Earlier this year I participated in a Massive Open Online Course (MOOC) through the University of Iowa Writing School – and hey it was free and populated by some amazing and inspiring poets from all over the world – including a disproportionate number of Kiwis.  It was great and over time I’ll post some of the poems.  I just started another MOOC from U Iowa How Writers Write Fiction.  Unlike the poetry course where I actually had to create something new for each module – I do have about five unfinished short stories in the drawer of unfinished things (third drawer down in my dresser of infinite possibilities, right under the drawer of difficult but avoidable conversations and over the drawer of unfinished knitting and quilting projects).  The double top drawer (in case you were wondering) contains clothing that no longer fits but may again some day and to be done lists from unfinished (or not started) projects.

It may be a finished story – but then maybe that means it is – or it could be the outline for a longer work.  The story (long or short) is based on a true story – if any stories are true – or maybe they all are – about a hermit who lived in Karamea at the top of New Zealand’s South Island.

Here’s Parrots in Peru ( V3)

Parrots in Peru

Staring into the silvered bathroom mirror, Paul cups his hands under the tap and quickly splashes hot water onto his face.  Lathering up with the worn brush, he scrapes his father’s old razor across his skin, wincing as he nicks his chin.  Paul carefully rinses the razor placing it back in the now mouldy chipped glass where it’s sat for as long as he can remember.  It’s early morning.  Paul’s mother hasn’t started screaming yet.

Walking into the kitchen, he sits at the table, looking out the window, across the familiar lawn to the big tree and the bush beyond.  His mother enters the room wearing her black suit and carrying her hat.  She glances idly at Paul, as if he were a familiar watch, or a magazine in the dentist’s office. The storm is closer now.  First the lightning – Paul counts slowly, waiting,then the thunder.  A tearing sound followed by a sharp crack.

‘Met anyone yet?’  She asks as she starts breakfast, slicing bread.  ‘No I guess not.  Not that you’d tell me anyway.’  Not waiting for his reply, she cuts another slice.‘Most of your friends have kids already.  Your dad would have liked that.’

‘We’ll be late if we don’t hurry.  Are you going to change?  Paul, are you listening to me?  Paul!’

Paul presses his back against the chair and stares down at his hands. His mother is screaming now, Paul can barely understand her words. She throws down the knife and turns away from him, crying. She knows he has no intention of changing – changing anything at all.

The others go off to the pub afterwards.  Paul and his mother return to the house.  She hangs up her coat.  Taking off her hat, she smoothes the veil back over the dusty brim and places it on the hall table.  She walks over to the dining-room cupboard and takes a bottle off the shelf.  Grabbing  a glass, she carries them both easily in one hand.  ‘I’ll just go lie down for a bit,’ his mother says.    Paul watches her walk heavily from the room.

Later on, Paul goes upstairs and grabs his pack.  He knocks on the door of what is now only his mother’s bedroom and waits in the hall. There is no answer.

Carefully closing the front door, Paul walks quickly, eyes forward, ignoring the heavy rain. The sky, dark at mid-day, is lit by lightning flash, the ground vibrates with thunder.  Paul wanted to go to his father’s funeral, even if they hadn’t spoken for years.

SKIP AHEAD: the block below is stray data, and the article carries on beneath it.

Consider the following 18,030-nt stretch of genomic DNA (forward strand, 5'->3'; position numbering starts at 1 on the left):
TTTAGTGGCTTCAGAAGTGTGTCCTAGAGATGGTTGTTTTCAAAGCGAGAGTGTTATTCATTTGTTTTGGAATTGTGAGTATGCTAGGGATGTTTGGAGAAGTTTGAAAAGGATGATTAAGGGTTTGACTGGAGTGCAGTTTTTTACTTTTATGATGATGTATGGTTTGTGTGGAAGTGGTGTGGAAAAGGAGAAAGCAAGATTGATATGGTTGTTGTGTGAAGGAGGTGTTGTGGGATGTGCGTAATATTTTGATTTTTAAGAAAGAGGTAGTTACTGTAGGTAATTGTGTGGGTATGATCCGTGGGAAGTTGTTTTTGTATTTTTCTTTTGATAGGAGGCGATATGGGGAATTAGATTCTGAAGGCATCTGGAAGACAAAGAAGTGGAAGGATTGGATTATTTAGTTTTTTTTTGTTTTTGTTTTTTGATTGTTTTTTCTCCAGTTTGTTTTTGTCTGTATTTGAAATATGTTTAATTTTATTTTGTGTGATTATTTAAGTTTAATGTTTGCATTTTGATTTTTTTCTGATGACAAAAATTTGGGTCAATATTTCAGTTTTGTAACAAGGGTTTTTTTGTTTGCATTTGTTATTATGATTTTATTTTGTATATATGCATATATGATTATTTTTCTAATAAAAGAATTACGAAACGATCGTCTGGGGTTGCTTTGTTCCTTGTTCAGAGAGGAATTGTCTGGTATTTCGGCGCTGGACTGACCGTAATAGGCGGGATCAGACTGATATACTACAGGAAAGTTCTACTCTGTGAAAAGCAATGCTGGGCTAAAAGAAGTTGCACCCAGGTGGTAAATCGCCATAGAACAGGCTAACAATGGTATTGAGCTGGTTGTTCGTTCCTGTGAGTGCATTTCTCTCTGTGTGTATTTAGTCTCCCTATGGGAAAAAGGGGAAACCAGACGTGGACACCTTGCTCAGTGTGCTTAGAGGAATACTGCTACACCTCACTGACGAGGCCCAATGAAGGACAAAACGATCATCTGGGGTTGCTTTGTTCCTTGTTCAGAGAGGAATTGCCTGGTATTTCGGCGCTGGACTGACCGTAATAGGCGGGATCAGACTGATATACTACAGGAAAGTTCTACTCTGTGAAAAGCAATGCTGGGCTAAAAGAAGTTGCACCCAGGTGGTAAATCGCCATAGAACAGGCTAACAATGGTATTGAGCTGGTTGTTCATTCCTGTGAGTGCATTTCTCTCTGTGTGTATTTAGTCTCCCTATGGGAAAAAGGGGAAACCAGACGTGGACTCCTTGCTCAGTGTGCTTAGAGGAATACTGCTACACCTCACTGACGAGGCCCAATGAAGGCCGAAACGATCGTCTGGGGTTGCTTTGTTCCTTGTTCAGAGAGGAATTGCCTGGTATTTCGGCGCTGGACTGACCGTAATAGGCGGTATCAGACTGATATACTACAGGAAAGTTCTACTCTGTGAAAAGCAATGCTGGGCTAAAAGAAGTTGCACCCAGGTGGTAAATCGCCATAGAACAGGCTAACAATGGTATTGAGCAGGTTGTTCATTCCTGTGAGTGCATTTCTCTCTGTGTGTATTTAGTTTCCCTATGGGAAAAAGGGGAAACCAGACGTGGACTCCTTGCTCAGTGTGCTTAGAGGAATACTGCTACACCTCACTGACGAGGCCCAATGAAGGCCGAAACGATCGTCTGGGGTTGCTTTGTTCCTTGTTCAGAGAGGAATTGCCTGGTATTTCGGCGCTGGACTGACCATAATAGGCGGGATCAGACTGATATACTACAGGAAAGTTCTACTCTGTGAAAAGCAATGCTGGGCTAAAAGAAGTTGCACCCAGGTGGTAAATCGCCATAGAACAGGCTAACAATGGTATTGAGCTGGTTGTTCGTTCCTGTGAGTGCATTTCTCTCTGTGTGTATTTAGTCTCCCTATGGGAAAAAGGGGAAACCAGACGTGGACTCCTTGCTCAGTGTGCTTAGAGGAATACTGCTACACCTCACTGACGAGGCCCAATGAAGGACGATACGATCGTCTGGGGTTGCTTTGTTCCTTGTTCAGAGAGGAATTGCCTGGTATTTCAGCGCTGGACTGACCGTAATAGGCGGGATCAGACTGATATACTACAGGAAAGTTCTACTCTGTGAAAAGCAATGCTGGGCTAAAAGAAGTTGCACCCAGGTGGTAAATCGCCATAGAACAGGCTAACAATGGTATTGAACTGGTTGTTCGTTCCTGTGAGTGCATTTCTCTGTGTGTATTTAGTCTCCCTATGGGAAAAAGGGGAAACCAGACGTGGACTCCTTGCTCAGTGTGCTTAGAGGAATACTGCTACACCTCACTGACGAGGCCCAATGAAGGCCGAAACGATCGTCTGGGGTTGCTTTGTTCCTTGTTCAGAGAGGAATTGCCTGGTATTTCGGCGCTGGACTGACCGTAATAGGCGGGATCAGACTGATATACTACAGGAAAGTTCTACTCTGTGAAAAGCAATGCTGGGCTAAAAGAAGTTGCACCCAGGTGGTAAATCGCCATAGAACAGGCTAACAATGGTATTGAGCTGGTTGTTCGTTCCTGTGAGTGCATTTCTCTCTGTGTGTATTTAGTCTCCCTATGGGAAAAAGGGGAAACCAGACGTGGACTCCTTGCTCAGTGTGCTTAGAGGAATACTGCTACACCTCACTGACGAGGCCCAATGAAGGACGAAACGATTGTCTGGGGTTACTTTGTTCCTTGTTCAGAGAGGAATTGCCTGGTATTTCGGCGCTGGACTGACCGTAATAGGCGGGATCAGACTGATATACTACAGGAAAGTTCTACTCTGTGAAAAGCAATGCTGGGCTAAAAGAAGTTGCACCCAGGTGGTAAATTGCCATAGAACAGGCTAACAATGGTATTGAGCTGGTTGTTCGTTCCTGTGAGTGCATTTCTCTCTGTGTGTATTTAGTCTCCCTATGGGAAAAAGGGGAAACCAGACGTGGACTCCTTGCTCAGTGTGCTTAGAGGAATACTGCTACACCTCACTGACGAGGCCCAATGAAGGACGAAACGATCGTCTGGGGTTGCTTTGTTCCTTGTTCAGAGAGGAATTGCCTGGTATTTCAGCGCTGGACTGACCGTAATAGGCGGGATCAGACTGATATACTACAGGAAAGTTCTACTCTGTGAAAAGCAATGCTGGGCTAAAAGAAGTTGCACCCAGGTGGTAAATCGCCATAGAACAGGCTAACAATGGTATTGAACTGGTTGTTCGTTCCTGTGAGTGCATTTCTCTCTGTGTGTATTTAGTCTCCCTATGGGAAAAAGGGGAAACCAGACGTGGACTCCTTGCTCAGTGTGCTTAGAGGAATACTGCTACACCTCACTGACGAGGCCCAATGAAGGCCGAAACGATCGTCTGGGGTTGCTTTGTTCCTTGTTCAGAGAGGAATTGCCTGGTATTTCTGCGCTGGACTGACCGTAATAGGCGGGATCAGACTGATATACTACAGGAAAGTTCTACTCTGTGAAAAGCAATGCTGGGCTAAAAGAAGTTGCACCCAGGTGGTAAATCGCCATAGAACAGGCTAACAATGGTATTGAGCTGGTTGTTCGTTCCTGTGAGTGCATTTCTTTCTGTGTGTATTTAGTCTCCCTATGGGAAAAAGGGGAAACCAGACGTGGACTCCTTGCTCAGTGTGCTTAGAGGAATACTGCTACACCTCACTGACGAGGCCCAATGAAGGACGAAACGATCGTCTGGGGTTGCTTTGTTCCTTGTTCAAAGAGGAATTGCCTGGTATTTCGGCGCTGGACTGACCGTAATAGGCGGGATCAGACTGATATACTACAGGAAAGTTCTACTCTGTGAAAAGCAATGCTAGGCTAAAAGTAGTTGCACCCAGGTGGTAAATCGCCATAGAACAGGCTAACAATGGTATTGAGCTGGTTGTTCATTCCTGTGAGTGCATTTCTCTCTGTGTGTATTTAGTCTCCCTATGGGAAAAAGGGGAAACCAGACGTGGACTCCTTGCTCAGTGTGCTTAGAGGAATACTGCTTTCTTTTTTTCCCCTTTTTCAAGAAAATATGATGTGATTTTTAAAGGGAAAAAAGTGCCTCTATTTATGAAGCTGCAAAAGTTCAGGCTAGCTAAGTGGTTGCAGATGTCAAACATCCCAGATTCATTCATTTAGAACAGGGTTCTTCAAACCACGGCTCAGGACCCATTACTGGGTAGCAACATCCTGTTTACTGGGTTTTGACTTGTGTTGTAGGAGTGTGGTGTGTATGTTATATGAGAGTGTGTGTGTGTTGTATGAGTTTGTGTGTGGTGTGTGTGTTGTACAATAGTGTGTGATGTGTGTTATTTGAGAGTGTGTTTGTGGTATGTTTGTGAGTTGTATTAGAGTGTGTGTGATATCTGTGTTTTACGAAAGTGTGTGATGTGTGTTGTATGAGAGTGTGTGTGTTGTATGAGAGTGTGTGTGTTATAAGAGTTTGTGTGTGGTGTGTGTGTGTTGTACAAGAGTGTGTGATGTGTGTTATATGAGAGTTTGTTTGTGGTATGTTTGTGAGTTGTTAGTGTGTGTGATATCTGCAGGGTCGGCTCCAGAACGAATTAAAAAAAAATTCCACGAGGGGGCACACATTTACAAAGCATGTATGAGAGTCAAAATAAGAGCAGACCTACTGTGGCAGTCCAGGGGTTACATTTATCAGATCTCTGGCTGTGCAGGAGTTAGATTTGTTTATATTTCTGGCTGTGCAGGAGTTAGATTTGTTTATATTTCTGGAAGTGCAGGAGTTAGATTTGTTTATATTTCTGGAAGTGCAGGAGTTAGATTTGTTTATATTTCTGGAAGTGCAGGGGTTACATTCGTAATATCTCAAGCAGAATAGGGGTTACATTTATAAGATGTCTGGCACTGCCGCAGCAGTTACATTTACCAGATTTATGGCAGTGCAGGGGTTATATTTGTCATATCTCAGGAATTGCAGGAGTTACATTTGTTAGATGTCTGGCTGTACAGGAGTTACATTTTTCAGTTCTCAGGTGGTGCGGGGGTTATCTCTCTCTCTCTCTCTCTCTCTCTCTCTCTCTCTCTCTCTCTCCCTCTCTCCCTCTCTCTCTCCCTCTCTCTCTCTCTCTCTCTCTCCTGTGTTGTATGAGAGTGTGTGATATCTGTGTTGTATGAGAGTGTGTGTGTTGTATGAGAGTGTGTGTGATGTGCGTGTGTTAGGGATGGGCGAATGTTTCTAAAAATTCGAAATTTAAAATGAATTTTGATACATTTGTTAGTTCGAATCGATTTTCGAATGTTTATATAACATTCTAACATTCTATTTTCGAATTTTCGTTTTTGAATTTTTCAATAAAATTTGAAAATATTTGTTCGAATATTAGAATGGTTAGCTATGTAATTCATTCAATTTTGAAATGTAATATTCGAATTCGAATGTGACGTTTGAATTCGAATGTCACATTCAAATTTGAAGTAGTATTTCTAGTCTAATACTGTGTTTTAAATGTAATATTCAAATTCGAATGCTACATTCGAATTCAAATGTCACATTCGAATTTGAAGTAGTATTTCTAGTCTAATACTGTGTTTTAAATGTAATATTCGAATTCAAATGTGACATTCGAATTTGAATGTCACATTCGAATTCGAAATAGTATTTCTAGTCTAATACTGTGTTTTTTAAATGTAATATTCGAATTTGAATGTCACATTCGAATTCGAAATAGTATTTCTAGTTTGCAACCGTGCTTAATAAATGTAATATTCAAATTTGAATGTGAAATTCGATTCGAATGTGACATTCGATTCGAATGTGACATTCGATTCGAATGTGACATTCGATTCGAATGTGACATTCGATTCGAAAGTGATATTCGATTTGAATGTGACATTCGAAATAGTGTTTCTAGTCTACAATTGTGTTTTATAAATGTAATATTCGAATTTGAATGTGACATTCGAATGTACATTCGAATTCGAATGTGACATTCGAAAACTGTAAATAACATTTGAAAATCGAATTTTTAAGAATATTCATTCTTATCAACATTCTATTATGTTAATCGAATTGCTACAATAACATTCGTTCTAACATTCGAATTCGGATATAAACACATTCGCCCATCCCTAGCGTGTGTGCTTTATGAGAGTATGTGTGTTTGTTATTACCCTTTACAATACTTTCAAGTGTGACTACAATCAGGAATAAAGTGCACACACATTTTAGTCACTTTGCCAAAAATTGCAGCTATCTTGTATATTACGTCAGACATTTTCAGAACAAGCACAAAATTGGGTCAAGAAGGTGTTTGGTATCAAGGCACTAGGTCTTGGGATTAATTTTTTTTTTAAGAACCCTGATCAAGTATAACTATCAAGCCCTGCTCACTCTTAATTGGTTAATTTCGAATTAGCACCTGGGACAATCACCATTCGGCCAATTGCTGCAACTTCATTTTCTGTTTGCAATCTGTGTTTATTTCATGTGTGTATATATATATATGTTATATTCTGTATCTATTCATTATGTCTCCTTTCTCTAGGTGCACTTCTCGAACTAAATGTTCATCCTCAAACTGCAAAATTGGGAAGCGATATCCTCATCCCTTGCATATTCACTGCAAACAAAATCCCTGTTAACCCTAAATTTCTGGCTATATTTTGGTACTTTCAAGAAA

The road is empty. As the car leaves the shade of the trees, sun-strike turns the windscreen black.  At first, Cara thought the hills lush like elephants rolling under a blanket – dominating and velvet – like sex.  They’d had time to be together then, walking the hills that now seemed barren and confining.  Cara drives slowly home, reluctant to return to the almost tedious chaos.  ‘It’s all temporary,’ she thinks.  ‘Everyone is heading for a place where they think they will stay – until they move on to the next best thing.’

While her eyes remain fixed on the winding road, her thoughts drift to obsessively read stories; tales of navigators sailing single-handed through stormy southern oceans with only the barest essentials – wax-covered eggs and rusty alarm clocks. She remembers a friend, an ‘almost-lover,’ half a world away.  Richie, like Cara, was born in New York City – the Capital of the Devil – the kind of city where you take your chances.  His parents were the ultimate survivors of concentration camp beginnings.  They arrived, without even a suitcase, and soon became prosperous merchants of an alien god; selling statues of saints to a myriad of displaced Irish Catholics.  When they died, too young, they left their only son both an apartment building, and an irrational fear of crossing the water.  Once, Cara and Richie thought each the other’s evil twin.  Now they exchanged birthday cards, Facebook likes and the occasional phone call.  A relationship easily picked-up from wherever last left.

Cara drives on autopilot, vaguely acknowledging the turn-off by the bus shed, the narrowing before the one-way bridge, the cattle-stop by the front gate.  It all feels mildly claustrophobic.  No matter how far she drives she’ll still be here.  Cara fights the urge to go back to New York – where distance is measured in city blocks – 20 to the mile.


‘Hurry up, he’ll be here any minute’.

His mother sounds tired again.   Paul has just finished mowing the lawn.  His father will be home soon.  Paul’s father works the early shift down at the works.  Finishing at 4, he always stops at the pub before coming home.   His father likes the porch swept and the lawn kept short, often mown twice a week if it’s been raining.  He likes the yard kept tidy.  These are Paul’s jobs.  Paul is seven years old.